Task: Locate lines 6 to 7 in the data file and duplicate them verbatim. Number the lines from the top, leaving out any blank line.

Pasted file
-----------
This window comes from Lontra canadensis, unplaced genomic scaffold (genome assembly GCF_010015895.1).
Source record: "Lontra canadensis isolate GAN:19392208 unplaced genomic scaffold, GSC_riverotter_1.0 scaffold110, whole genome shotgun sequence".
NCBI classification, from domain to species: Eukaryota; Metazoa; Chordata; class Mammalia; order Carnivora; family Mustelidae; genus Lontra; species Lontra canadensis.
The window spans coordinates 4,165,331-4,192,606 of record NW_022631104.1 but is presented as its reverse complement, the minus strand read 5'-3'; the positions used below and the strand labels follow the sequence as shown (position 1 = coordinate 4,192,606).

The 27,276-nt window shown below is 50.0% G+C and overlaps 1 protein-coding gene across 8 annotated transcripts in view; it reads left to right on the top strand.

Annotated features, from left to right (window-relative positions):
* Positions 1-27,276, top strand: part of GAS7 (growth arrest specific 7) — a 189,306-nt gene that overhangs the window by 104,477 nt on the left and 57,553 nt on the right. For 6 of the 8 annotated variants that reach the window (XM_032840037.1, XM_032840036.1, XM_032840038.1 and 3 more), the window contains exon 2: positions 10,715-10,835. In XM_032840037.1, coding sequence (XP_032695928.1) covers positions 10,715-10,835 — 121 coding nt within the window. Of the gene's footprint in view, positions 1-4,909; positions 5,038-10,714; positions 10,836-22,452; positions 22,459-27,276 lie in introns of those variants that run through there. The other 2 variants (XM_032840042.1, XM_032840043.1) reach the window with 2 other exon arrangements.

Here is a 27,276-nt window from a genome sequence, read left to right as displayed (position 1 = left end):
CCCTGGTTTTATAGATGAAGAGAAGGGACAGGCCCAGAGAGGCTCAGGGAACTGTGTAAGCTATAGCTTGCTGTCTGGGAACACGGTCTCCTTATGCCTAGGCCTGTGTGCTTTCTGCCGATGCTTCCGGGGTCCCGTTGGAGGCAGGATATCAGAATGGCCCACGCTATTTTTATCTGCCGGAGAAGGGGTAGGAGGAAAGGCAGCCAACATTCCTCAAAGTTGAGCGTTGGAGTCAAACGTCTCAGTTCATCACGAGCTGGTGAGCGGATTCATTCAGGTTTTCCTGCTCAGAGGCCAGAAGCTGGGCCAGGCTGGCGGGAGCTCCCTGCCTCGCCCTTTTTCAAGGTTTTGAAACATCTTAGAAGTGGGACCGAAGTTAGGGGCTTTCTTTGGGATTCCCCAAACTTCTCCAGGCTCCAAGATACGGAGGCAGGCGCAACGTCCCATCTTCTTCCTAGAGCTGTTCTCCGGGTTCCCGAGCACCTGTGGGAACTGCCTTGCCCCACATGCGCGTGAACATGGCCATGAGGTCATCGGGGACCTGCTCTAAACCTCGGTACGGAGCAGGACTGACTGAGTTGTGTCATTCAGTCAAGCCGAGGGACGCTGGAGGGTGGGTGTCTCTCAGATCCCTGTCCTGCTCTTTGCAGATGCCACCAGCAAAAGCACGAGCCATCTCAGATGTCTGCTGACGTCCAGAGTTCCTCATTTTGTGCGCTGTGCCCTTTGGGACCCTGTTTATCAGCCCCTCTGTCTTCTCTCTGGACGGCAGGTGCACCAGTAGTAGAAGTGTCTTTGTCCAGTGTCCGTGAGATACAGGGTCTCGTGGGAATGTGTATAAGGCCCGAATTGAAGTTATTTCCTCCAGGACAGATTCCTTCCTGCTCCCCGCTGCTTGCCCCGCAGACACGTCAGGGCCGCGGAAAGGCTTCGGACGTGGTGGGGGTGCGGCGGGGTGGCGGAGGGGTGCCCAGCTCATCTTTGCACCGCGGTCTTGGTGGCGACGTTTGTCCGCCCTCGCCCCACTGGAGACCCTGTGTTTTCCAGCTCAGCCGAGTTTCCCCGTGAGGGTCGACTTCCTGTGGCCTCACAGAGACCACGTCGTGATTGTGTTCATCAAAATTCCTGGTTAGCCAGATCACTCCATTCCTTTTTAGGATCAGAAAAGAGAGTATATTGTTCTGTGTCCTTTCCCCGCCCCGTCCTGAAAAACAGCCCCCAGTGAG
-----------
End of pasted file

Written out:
Annotated features, from left to right (window-relative positions):
* Positions 1-27,276, top strand: part of GAS7 (growth arrest specific 7) — a 189,306-nt gene that overhangs the window by 104,477 nt on the left and 57,553 nt on the right. For 6 of the 8 annotated variants that reach the window (XM_032840037.1, XM_032840036.1, XM_032840038.1 and 3 more), the window contains exon 2: positions 10,715-10,835. In XM_032840037.1, coding sequence (XP_032695928.1) covers positions 10,715-10,835 — 121 coding nt within the window. Of the gene's footprint in view, positions 1-4,909; positions 5,038-10,714; positions 10,836-22,452; positions 22,459-27,276 lie in introns of those variants that run through there. The other 2 variants (XM_032840042.1, XM_032840043.1) reach the window with 2 other exon arrangements.